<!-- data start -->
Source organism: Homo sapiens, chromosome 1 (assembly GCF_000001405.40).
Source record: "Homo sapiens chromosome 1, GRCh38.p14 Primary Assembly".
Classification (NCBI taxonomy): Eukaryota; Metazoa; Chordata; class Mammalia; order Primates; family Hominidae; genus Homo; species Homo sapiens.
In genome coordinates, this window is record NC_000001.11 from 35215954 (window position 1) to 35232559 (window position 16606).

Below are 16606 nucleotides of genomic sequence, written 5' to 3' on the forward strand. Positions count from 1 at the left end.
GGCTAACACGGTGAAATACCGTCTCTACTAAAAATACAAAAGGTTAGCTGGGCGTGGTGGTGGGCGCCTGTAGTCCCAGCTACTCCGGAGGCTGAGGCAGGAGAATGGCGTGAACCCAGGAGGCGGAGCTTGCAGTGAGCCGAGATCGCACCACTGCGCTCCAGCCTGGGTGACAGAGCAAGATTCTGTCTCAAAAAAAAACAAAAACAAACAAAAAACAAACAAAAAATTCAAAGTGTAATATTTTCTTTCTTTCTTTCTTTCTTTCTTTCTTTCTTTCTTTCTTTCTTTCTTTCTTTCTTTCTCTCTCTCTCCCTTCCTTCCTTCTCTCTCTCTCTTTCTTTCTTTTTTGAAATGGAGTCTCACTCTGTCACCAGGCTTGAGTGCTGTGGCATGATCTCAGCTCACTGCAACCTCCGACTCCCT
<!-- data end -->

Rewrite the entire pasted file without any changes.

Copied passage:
Source organism: Homo sapiens, chromosome 1 (assembly GCF_000001405.40).
Source record: "Homo sapiens chromosome 1, GRCh38.p14 Primary Assembly".
Classification (NCBI taxonomy): Eukaryota; Metazoa; Chordata; class Mammalia; order Primates; family Hominidae; genus Homo; species Homo sapiens.
In genome coordinates, this window is record NC_000001.11 from 35215954 (window position 1) to 35232559 (window position 16606).

Below are 16606 nucleotides of genomic sequence, written 5' to 3' on the forward strand. Positions count from 1 at the left end.
GGCTAACACGGTGAAATACCGTCTCTACTAAAAATACAAAAGGTTAGCTGGGCGTGGTGGTGGGCGCCTGTAGTCCCAGCTACTCCGGAGGCTGAGGCAGGAGAATGGCGTGAACCCAGGAGGCGGAGCTTGCAGTGAGCCGAGATCGCACCACTGCGCTCCAGCCTGGGTGACAGAGCAAGATTCTGTCTCAAAAAAAAACAAAAACAAACAAAAAACAAACAAAAAATTCAAAGTGTAATATTTTCTTTCTTTCTTTCTTTCTTTCTTTCTTTCTTTCTTTCTTTCTTTCTTTCTTTCTTTCTCTCTCTCTCCCTTCCTTCCTTCTCTCTCTCTCTTTCTTTCTTTTTTGAAATGGAGTCTCACTCTGTCACCAGGCTTGAGTGCTGTGGCATGATCTCAGCTCACTGCAACCTCCGACTCCCT